1The text is edited by Joseph Klinkenberg, Bonner Jahrbücher 89 (1890) 118-124; and in the Acta Sanctorum vol. 9, October 21 (1869) 154–157.

2Pamela Sheingorn and Marcelle Thiébaux.The Passion of Saint Ursula [Regnante domino], translated with notes and Introduction. 2nd printing (Toronto: Peregrina Publishing Co., 1991).

3The inscription is cited in Nancy Gauthier, p. 109: “Communication: Origine et premiers développements de la légende de Sainte Ursule à Cologne,” Comptes rendus des séances de l’Académie des Inscriptions (1973) 108–119. Gauthier thinks that the church was rebuilt and the inscription carved in the sixth century (p. 118), but gives a range of views on the dating (4th–10th centuries) of the controversial inscription. The italics in the translation are ours.

4See F. Schübel, Die südenglische Legende von den elftausend Jungfrauen (Berlin, 1938) 21-29; and M. Coens, “Les vierges martyres de Cologne d’après un ouvrage récent,” Analecta Bollandiana 47 (1929) 89-110.

5The Sermo in Natali SS. Virginum XI Millium is in the Acta Sanctorum, vol. 9, October 21 (1869) 154–157. We have based our translation on both the Acta Sanctorum and the edition by Joseph Klinkenberg, Bonner Jahrbücher 89 (1890) 118-124.

6Song 5:10.

7Song 1:3–4.

8Mt 13:8, and cf. Mk 4:8, Luke 8:5-15.

9Mt 26:53 “Do you think I cannot call upon my Father, and he will at once put at my disposal more than twelve legions of angels?”

10On the procession following the Lamb, see note 11, below.

11The tradition of Christ as “the Saint called Truth” recurs in The Vision of Piers Ploughman in the fourteenth century.

12Mt 19:21: “Jesus answered, ‘If you want to be perfect, go, sell your possessions and give to the poor, and you will have treasure in heaven. Then come, follow me.’”

13Mt 19:28: “Jesus said to them, ‘I tell you the truth, at the renewal of all things, when the Son of Man sits on his glorious throne, you who have followed me will also sit on twelve thrones, judging the twelve tribes of Israel.’”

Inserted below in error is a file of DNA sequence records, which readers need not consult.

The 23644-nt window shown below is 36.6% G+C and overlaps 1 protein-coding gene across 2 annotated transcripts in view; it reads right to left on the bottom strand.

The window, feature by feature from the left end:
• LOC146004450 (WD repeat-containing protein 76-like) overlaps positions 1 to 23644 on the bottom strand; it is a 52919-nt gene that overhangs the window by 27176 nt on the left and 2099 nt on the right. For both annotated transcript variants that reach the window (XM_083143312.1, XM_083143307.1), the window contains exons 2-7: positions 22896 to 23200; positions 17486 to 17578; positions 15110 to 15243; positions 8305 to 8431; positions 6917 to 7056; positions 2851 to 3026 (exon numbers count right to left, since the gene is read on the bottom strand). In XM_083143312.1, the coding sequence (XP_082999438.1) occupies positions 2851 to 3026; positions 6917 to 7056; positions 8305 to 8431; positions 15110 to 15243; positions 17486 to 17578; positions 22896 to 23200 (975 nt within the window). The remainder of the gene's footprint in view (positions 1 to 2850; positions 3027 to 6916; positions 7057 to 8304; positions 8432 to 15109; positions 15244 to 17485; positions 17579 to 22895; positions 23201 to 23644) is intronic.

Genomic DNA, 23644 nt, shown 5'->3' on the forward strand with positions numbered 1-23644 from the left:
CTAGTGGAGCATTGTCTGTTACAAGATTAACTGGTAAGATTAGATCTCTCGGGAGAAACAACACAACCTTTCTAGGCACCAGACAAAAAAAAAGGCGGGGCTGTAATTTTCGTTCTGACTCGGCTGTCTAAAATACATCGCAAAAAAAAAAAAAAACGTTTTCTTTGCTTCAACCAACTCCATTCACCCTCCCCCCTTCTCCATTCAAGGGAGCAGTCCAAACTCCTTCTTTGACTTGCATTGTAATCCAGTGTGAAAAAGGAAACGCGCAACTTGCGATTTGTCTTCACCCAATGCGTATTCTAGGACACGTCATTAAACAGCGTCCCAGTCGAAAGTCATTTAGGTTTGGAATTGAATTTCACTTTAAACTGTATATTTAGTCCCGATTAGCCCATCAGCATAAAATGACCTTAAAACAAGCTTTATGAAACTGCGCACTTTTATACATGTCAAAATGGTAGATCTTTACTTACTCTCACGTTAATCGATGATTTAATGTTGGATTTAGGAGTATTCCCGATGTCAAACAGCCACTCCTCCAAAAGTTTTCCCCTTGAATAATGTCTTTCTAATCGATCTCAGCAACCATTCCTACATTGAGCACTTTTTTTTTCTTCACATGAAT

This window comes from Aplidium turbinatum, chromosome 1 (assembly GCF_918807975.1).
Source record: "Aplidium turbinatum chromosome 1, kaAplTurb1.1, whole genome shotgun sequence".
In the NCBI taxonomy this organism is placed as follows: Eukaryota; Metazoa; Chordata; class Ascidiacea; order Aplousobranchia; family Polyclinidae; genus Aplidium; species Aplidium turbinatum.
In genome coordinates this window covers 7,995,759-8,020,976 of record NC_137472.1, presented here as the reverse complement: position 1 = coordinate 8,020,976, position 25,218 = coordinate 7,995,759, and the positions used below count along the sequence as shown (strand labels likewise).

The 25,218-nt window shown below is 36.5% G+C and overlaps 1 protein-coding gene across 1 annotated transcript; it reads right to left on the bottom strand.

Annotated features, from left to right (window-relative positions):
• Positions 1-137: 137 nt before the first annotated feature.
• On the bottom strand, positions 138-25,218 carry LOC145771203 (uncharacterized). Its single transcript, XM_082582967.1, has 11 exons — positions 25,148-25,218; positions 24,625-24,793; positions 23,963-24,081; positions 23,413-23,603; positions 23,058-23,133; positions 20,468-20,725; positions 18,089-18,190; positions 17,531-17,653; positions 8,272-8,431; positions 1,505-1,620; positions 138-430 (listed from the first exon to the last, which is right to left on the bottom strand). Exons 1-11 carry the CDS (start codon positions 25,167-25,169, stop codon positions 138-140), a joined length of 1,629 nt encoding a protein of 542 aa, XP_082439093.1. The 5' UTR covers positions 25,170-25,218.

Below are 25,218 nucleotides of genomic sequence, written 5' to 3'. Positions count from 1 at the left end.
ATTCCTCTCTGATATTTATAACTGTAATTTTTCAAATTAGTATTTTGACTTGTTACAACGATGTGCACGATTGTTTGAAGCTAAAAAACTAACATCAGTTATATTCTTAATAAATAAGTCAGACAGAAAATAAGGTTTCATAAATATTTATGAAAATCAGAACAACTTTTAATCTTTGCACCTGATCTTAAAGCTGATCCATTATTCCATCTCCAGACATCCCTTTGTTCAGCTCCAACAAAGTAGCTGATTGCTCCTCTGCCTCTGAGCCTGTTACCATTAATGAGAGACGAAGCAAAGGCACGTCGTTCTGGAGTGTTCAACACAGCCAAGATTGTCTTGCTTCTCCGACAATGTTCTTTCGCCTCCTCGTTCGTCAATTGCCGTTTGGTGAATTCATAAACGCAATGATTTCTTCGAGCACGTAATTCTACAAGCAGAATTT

14Ps 95:1: “Come, let us sing for joy to the Lord; let us shout aloud to the Rock of our salvation!”

15Rv 14:3-4: “And they sang a new song before the throne... No one could learn the song except the 144,000 who had been redeemed from the earth. These are they who... kept themselves pure. They follow the Lamb wherever he goes.” The procession of virgins that follows the Lamb provides the climax of the fourteenth century Middle English Pearl.

16On the philosopher’s hunt for truth, see Marcelle Thiébaux, The Stag of Love: The Chase in Medieval Literature (Ithaca: Cornell University Press, 1974) 50-51. The image of the philosopher’s hunt was treated in Plato, Euthydemus 290b, c and d, and in Cicero’s De natura deorum, I.183.

17The allusion to the Israelites and Moses is lacking in one manuscript.

18The Martyrs of Agaunum, 3rd century, September 22: a Roman legion of Egyptian Christian soldiers, serving in Gaul, refused to participate in heathen sacrifices, mutinied at Agaunum and were killed.

19The reference is to the “Roman Peace,” the state of order and security obtaining within the Augustan Empire.



22At the instigation of Galerian, Diocletian began persecutions against Christians in the East in 303.

23Deonotus is the name given to Ursula’s father in Passio I, written between 969 and 976. This would be some fifty-odd years after the Sermo in Natali.

24Batavia refers to the Netherlands. Compare Batavia, quam Rhenus bicornis circumfluendo to Virgil, Æneid viii.727.

25The Venerable Bede records this fact in his History of the English Church and People for the year 156 A.D.: “While the holy Eleutherius ruled the Roman Church, Lucius, a British king, sent him a letter, asking to be made a Christian. This pious request was quickly granted, and the Britons held the Faith which they received in all its purity and fullness until the time of the Emperor Diocletian” (History of the English Church and People I, Chapter 4, trans. Leo Sherley-Price (Baltimore: Penguin, 1965).

26St. Marcellinus (296–304 A.D.).

27Gildas, De excidio Britanniæ, Book 9, describes these troubles.

28Since no St. Winnosa or St. Pinnosa can be found, F. Schübel has proposed, in a meticulously argued section of his study of The South English Legendary, that the name results from a feminised form of the Breton St. Winnoc (d. November 6, 717), a founding abbot of Wormholt in Flanders, and a former Breton nobleman. The two spellings of Winnosa/Pinnosa in the Sermo can, therefore, be explained by a confusion between the rune wyn “∏” and “p.”

St. Winnoc had spent a period of his early life as a solitary at what is now Bergue-Saint-Winnoc (where his relics lie) near Sithiu abbey in Saint Omer (F. Schübel, Die südenglische Legende von den elftausend Jungfrauen, Beiträge zur Sprach- Stil- und Literatur­forschung 7 [Berlin: Nicholaische Verlagsbuch­hand­lung, 1938] 35-53).

St. Winnoc is briefly represented in the Old English Martyrology, G. Herzfeld, ed., Early English Text Society, OS 116 [1900] for November 6.